Energy drinks tackled by Canadian Government and energy drinks hit headlines elsewhere
The Canadian Government has announced it will reform the way it regulates energy drinks in Canada.
Energy drinks are non-alcoholic beverages characterised by the addition of ‘energy enhancing’ ingredients. These may include a number of water-soluble B vitamins, amino acids and other substances, and caffeine.
The proposed Canadian legislation includes:
- A cap on the amount of caffeine that can be included in an energy drink at 180 mg per single serving.
- In addition to current labels that identify groups for whom high levels of caffeine are not recommended (children, pregnant/breastfeeding women), labels must indicate the levels of caffeine in the product.
- Product labels are required to include ingredient, nutrition and allergen declaration, as with all other food products in Canada.
- A requirement for vitamins and minerals to be within safe levels.
- A warning statement advising consumers not to mix the product with alcohol.
Under the new legislation, Canadian energy drink manufacturers will also be required to report any consumer health complaints associated with their products to the government’s health department. They will also be required to submit more detailed information to the government about the consumption and sales turnover of energy drinks.
Health Canada said it will be working with industry over the next six months to coordinate this transition. It is expected that products would meet the new requirements within the next 18 to 24 months.
Regulatory comparison with Australia
Energy drinks currently are regulated in Australia by the Australia New Zealand Food Standards Code, Standard 2.6.4 as ‘Formulated Caffeinated Beverages’, and can contain up to 320mg/L of caffeine. Product labels must indicate the caffeine content in milligrams and carry a mandatory advisory statement.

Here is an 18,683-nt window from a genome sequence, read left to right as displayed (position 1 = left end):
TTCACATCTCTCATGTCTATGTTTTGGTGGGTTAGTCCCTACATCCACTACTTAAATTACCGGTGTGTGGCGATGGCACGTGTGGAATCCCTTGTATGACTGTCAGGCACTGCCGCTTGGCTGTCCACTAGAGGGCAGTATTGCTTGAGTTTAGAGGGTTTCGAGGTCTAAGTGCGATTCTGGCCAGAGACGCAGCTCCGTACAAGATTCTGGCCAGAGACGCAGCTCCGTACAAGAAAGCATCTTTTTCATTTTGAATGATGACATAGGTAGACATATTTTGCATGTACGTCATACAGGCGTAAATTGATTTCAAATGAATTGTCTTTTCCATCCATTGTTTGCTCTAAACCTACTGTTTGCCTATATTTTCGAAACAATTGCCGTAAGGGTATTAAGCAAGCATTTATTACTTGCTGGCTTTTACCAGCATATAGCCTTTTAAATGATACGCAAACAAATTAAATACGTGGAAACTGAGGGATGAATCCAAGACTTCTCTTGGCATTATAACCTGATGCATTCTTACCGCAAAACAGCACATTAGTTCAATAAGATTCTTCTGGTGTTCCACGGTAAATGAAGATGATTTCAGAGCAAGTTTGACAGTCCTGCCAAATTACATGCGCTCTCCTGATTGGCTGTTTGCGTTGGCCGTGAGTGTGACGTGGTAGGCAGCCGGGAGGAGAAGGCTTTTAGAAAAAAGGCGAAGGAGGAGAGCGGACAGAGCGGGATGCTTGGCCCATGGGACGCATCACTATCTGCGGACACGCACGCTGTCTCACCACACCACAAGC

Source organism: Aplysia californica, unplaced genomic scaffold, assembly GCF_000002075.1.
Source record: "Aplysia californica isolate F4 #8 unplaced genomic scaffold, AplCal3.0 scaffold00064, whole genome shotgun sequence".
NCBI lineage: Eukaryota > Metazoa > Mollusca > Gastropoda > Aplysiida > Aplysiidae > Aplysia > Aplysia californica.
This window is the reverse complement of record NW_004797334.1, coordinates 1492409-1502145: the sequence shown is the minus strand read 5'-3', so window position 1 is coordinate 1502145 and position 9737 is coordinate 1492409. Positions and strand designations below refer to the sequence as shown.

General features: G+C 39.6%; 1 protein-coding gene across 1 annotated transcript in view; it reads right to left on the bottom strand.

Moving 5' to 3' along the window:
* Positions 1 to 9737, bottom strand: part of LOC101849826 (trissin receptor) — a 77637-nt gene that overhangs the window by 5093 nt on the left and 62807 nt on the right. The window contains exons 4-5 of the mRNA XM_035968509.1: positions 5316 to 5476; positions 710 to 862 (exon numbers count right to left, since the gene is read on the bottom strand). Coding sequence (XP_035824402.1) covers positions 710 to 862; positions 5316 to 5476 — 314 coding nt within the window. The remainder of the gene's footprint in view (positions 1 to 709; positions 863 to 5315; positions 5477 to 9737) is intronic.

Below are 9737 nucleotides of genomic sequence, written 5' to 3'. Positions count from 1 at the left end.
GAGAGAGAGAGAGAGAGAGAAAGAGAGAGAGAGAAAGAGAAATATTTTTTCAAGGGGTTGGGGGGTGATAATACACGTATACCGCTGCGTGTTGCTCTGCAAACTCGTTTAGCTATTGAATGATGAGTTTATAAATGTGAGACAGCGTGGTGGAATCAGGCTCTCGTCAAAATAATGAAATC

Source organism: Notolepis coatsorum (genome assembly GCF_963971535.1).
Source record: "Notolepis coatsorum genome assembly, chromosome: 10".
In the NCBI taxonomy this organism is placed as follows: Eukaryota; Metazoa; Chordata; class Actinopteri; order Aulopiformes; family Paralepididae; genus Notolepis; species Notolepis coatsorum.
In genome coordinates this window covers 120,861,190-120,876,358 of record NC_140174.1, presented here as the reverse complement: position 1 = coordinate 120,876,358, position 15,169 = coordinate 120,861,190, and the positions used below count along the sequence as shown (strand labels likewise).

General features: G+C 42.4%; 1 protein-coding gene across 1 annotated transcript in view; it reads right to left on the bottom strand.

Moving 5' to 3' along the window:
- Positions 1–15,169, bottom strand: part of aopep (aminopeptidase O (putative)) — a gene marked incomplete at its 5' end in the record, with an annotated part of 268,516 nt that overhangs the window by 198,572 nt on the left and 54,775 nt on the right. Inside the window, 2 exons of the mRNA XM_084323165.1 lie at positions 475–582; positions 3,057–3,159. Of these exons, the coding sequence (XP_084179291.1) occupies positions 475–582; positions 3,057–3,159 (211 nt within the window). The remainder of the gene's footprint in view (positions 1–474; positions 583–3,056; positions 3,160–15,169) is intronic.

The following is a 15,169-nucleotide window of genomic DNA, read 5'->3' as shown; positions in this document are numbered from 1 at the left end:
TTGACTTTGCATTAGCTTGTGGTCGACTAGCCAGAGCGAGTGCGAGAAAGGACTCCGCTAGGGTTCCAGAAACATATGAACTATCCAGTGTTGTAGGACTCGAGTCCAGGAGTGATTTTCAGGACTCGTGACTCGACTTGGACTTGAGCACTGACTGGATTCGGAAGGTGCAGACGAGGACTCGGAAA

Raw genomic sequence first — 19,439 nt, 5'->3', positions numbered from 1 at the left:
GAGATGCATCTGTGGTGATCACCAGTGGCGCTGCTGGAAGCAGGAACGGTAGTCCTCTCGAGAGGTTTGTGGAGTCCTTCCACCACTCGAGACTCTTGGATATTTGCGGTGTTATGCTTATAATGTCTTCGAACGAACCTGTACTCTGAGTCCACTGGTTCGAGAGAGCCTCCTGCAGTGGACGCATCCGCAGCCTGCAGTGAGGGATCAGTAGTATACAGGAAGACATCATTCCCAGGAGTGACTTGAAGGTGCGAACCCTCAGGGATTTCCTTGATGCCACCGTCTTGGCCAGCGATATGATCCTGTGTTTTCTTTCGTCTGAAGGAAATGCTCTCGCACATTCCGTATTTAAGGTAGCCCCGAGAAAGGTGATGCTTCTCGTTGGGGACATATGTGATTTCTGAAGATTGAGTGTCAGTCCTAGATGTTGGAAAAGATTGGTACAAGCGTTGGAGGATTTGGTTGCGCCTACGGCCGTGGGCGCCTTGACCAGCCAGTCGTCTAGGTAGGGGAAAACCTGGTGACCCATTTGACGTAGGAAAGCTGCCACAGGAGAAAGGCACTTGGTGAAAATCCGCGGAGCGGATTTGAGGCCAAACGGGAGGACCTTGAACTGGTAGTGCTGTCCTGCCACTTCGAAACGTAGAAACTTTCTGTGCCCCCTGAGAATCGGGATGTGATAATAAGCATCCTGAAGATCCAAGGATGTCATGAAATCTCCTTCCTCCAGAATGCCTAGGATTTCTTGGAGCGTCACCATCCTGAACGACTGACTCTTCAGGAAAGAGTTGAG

In May 2011, Australian and New Zealand Ministers commenced a review of the Policy Guideline on caffeine content in food and beverage products. The review is currently being undertaken by Food Standards Australia New Zealand.
Australia’s leading Food Law expert Joe Lederman, managing principal of specialist food industry law firm FoodLegal has pointed out that, in comparison to many other overseas jurisdictions, Australia has very strict regulations applying to the addition of caffeine to “food” products. This is partially due to the fact that the Food Standards Code treats caffeine as a food additive. By way of comparison, international food standards as espoused by Codex Alimentarius do not list caffeine as a food additive.
The Formulated Caffeinated Beverages Standard has a number of mandatory advisory statements that must be included on the product’s label in relation to the caffeine and vitamin content of the product. The objective of this Standard is to protect consumers who may be sensitive to caffeine or suffer adverse consequences as a result of over-consumption.
Latest UK survey on energy drinks
Meanwhile, research findings released this week by Mintel, a leading market research company, suggest that almost three-quarters of young people in the UK consume energy drinks on a regular basis.
A survey by Mintel found that, while taste was stated as the primary reason for buying energy drinks by 73 per cent of 16 to 24 year olds in the UK, up to 70 per cent of them choose energy drinks as they provide a general energy boost. 66 per cent specifically indicated the improvement of their performance at work or while studying as a key reason for consuming energy drinks.
Mintel’s Senior Drinks Analyst, Jonny Forsyth said, “Although incomes have been squeezed by the economic downturn, consumers have judged the combination of energy-giving functionality and taste as worth the premium – making energy drinks the success story within the non-alcoholic market over the past three years. The combined markets for energy and sport drinks in the UK are estimated to reach £1.1 billion in 2011, from £920 million back in 2008. Moreover, Mintel forecasts that there will be a massive volume growth (85%) in the next five years meaning that the market will reach an estimated £1.8 billion by 2016.
Energy drinks market entered by Kraft in the U.S.
Energy drinks have also been a hot topic this week following reports that American food and beverage giant Kraft is rolling out a caffeinated version of its MiO “water enhancer” product next month. According to a number of industry reports, Kraft’s new MiO Energy drink product will be sold in an 18-serving bottle containing the caffeine content equivalent of 18 cups of coffee.